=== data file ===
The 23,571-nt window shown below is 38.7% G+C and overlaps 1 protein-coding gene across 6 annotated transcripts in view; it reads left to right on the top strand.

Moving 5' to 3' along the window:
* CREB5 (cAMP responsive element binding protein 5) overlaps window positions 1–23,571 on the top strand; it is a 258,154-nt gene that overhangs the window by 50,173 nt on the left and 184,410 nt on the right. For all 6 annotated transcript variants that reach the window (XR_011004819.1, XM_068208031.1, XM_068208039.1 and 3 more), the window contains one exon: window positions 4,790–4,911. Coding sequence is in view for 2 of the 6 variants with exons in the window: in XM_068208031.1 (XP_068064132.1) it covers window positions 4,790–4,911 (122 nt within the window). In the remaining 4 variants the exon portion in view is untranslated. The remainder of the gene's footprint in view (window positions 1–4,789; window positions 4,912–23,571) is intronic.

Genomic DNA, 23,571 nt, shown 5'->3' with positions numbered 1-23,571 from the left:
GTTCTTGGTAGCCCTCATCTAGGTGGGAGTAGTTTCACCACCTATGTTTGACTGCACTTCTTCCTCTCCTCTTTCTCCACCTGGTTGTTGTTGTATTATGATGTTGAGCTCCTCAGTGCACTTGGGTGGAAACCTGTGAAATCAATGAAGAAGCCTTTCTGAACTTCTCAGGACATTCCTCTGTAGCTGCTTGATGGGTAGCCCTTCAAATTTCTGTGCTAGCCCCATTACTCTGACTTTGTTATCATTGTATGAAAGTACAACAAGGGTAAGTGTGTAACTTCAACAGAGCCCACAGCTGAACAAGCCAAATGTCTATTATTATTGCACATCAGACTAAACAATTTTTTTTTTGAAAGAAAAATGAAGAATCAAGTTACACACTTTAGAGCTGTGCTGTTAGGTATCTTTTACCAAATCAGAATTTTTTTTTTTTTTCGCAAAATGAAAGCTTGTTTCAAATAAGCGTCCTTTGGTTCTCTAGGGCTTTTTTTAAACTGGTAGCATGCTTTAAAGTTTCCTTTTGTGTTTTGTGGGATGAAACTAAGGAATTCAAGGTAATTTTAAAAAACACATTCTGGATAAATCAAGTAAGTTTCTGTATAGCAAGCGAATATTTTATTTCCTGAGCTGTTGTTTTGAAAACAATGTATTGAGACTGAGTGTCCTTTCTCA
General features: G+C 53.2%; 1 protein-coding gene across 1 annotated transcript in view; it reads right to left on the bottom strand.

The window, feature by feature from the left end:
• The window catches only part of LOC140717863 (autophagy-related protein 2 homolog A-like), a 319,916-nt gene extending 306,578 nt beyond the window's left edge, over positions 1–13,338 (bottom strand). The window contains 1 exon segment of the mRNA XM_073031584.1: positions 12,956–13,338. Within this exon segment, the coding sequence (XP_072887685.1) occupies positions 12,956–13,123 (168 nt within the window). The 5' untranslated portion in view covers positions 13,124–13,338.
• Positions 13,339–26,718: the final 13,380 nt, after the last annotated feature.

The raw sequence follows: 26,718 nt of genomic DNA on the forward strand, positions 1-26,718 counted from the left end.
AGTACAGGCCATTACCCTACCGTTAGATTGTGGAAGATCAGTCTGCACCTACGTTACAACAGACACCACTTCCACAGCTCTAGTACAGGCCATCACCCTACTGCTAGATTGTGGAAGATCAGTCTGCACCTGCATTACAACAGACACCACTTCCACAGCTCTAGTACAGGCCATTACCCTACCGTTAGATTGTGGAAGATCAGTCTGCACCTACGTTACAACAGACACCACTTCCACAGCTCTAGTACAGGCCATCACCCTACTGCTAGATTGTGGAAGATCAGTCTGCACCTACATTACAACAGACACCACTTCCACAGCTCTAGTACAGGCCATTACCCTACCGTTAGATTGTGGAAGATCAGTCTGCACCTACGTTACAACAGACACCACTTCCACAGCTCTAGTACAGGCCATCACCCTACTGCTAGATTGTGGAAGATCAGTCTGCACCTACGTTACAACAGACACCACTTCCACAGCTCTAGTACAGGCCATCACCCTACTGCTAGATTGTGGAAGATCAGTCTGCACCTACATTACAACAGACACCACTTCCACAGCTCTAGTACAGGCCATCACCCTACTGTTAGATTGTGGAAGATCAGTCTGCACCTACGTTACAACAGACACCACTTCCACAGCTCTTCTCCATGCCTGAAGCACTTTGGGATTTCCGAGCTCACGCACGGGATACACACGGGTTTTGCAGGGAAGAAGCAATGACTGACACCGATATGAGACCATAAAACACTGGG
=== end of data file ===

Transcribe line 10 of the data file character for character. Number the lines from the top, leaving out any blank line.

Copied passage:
The raw sequence follows: 26,718 nt of genomic DNA on the forward strand, positions 1-26,718 counted from the left end.